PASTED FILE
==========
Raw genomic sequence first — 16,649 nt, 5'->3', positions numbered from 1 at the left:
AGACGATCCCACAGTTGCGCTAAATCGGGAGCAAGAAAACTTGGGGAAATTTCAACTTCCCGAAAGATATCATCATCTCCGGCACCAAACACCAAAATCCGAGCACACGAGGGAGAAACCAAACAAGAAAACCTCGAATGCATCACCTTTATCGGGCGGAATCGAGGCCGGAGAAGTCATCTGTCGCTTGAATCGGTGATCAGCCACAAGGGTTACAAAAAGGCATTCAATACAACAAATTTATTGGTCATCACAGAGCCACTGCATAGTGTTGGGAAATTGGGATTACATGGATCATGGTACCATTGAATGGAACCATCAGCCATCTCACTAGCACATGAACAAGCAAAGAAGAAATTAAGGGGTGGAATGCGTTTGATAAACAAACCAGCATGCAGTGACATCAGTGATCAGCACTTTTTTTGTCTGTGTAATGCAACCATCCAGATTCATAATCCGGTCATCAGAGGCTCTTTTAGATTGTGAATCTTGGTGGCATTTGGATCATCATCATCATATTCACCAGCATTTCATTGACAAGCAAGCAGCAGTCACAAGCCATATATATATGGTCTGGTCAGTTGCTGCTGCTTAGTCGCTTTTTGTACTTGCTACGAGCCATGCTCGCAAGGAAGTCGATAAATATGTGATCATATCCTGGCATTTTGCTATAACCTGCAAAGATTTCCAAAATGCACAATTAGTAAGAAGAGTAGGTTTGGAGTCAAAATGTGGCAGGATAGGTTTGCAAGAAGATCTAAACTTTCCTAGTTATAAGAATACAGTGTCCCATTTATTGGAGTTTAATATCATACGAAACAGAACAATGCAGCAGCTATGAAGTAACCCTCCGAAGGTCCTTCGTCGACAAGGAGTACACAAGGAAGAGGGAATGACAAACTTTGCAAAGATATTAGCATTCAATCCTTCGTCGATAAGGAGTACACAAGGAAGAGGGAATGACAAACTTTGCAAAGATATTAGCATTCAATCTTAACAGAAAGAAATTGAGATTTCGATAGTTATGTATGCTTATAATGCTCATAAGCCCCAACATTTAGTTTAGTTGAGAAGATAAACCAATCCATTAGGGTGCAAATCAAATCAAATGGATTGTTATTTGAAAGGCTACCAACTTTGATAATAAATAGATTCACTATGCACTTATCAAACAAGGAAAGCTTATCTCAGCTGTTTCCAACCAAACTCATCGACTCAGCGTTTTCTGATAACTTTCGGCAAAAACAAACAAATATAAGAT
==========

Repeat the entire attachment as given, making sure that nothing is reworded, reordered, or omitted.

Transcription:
Raw genomic sequence first — 16,649 nt, 5'->3', positions numbered from 1 at the left:
AGACGATCCCACAGTTGCGCTAAATCGGGAGCAAGAAAACTTGGGGAAATTTCAACTTCCCGAAAGATATCATCATCTCCGGCACCAAACACCAAAATCCGAGCACACGAGGGAGAAACCAAACAAGAAAACCTCGAATGCATCACCTTTATCGGGCGGAATCGAGGCCGGAGAAGTCATCTGTCGCTTGAATCGGTGATCAGCCACAAGGGTTACAAAAAGGCATTCAATACAACAAATTTATTGGTCATCACAGAGCCACTGCATAGTGTTGGGAAATTGGGATTACATGGATCATGGTACCATTGAATGGAACCATCAGCCATCTCACTAGCACATGAACAAGCAAAGAAGAAATTAAGGGGTGGAATGCGTTTGATAAACAAACCAGCATGCAGTGACATCAGTGATCAGCACTTTTTTTGTCTGTGTAATGCAACCATCCAGATTCATAATCCGGTCATCAGAGGCTCTTTTAGATTGTGAATCTTGGTGGCATTTGGATCATCATCATCATATTCACCAGCATTTCATTGACAAGCAAGCAGCAGTCACAAGCCATATATATATGGTCTGGTCAGTTGCTGCTGCTTAGTCGCTTTTTGTACTTGCTACGAGCCATGCTCGCAAGGAAGTCGATAAATATGTGATCATATCCTGGCATTTTGCTATAACCTGCAAAGATTTCCAAAATGCACAATTAGTAAGAAGAGTAGGTTTGGAGTCAAAATGTGGCAGGATAGGTTTGCAAGAAGATCTAAACTTTCCTAGTTATAAGAATACAGTGTCCCATTTATTGGAGTTTAATATCATACGAAACAGAACAATGCAGCAGCTATGAAGTAACCCTCCGAAGGTCCTTCGTCGACAAGGAGTACACAAGGAAGAGGGAATGACAAACTTTGCAAAGATATTAGCATTCAATCCTTCGTCGATAAGGAGTACACAAGGAAGAGGGAATGACAAACTTTGCAAAGATATTAGCATTCAATCTTAACAGAAAGAAATTGAGATTTCGATAGTTATGTATGCTTATAATGCTCATAAGCCCCAACATTTAGTTTAGTTGAGAAGATAAACCAATCCATTAGGGTGCAAATCAAATCAAATGGATTGTTATTTGAAAGGCTACCAACTTTGATAATAAATAGATTCACTATGCACTTATCAAACAAGGAAAGCTTATCTCAGCTGTTTCCAACCAAACTCATCGACTCAGCGTTTTCTGATAACTTTCGGCAAAAACAAACAAATATAAGAT